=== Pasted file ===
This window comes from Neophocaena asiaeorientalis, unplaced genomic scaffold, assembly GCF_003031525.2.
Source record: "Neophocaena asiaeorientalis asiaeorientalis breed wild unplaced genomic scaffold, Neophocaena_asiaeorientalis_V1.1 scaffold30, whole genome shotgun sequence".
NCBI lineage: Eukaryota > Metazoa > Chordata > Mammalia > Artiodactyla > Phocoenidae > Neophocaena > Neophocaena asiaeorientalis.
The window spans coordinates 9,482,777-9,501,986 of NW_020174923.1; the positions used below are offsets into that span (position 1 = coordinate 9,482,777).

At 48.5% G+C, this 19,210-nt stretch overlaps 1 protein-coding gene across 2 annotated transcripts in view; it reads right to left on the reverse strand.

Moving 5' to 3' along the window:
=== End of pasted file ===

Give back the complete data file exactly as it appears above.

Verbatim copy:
This window comes from Neophocaena asiaeorientalis, unplaced genomic scaffold, assembly GCF_003031525.2.
Source record: "Neophocaena asiaeorientalis asiaeorientalis breed wild unplaced genomic scaffold, Neophocaena_asiaeorientalis_V1.1 scaffold30, whole genome shotgun sequence".
NCBI lineage: Eukaryota > Metazoa > Chordata > Mammalia > Artiodactyla > Phocoenidae > Neophocaena > Neophocaena asiaeorientalis.
The window spans coordinates 9,482,777-9,501,986 of NW_020174923.1; the positions used below are offsets into that span (position 1 = coordinate 9,482,777).

At 48.5% G+C, this 19,210-nt stretch overlaps 1 protein-coding gene across 2 annotated transcripts in view; it reads right to left on the reverse strand.

Moving 5' to 3' along the window: